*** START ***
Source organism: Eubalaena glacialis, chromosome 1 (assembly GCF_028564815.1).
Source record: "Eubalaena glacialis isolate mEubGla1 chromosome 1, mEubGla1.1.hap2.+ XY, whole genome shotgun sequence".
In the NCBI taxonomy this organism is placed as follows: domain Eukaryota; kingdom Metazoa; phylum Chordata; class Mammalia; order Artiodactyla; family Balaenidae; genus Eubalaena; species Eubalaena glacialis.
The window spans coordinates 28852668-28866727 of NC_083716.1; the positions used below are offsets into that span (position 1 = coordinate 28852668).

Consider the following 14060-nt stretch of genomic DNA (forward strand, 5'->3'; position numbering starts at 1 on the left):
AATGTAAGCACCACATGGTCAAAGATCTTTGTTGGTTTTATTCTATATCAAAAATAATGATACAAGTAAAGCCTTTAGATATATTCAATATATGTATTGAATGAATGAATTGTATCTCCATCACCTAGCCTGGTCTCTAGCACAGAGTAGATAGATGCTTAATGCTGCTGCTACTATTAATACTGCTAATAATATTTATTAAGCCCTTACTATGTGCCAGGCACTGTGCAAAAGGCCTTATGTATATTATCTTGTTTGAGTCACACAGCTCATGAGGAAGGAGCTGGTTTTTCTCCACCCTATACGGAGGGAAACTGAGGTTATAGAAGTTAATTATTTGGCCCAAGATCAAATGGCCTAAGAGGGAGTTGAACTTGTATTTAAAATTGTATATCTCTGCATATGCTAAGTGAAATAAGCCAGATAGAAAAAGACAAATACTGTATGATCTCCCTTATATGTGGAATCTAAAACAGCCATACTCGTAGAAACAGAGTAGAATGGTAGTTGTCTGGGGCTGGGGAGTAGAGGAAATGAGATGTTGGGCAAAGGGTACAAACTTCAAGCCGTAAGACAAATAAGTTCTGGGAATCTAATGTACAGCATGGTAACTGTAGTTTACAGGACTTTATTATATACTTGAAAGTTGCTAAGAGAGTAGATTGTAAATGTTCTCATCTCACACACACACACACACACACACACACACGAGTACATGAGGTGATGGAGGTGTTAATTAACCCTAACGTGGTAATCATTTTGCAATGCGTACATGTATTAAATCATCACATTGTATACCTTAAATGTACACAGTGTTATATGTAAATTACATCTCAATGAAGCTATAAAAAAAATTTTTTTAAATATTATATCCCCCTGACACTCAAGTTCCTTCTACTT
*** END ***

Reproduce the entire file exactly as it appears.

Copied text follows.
Source organism: Eubalaena glacialis, chromosome 1 (assembly GCF_028564815.1).
Source record: "Eubalaena glacialis isolate mEubGla1 chromosome 1, mEubGla1.1.hap2.+ XY, whole genome shotgun sequence".
In the NCBI taxonomy this organism is placed as follows: domain Eukaryota; kingdom Metazoa; phylum Chordata; class Mammalia; order Artiodactyla; family Balaenidae; genus Eubalaena; species Eubalaena glacialis.
The window spans coordinates 28852668-28866727 of NC_083716.1; the positions used below are offsets into that span (position 1 = coordinate 28852668).

Consider the following 14060-nt stretch of genomic DNA (forward strand, 5'->3'; position numbering starts at 1 on the left):
AATGTAAGCACCACATGGTCAAAGATCTTTGTTGGTTTTATTCTATATCAAAAATAATGATACAAGTAAAGCCTTTAGATATATTCAATATATGTATTGAATGAATGAATTGTATCTCCATCACCTAGCCTGGTCTCTAGCACAGAGTAGATAGATGCTTAATGCTGCTGCTACTATTAATACTGCTAATAATATTTATTAAGCCCTTACTATGTGCCAGGCACTGTGCAAAAGGCCTTATGTATATTATCTTGTTTGAGTCACACAGCTCATGAGGAAGGAGCTGGTTTTTCTCCACCCTATACGGAGGGAAACTGAGGTTATAGAAGTTAATTATTTGGCCCAAGATCAAATGGCCTAAGAGGGAGTTGAACTTGTATTTAAAATTGTATATCTCTGCATATGCTAAGTGAAATAAGCCAGATAGAAAAAGACAAATACTGTATGATCTCCCTTATATGTGGAATCTAAAACAGCCATACTCGTAGAAACAGAGTAGAATGGTAGTTGTCTGGGGCTGGGGAGTAGAGGAAATGAGATGTTGGGCAAAGGGTACAAACTTCAAGCCGTAAGACAAATAAGTTCTGGGAATCTAATGTACAGCATGGTAACTGTAGTTTACAGGACTTTATTATATACTTGAAAGTTGCTAAGAGAGTAGATTGTAAATGTTCTCATCTCACACACACACACACACACACACACACACGAGTACATGAGGTGATGGAGGTGTTAATTAACCCTAACGTGGTAATCATTTTGCAATGCGTACATGTATTAAATCATCACATTGTATACCTTAAATGTACACAGTGTTATATGTAAATTACATCTCAATGAAGCTATAAAAAAAATTTTTTTAAATATTATATCCCCCTGACACTCAAGTTCCTTCTACTT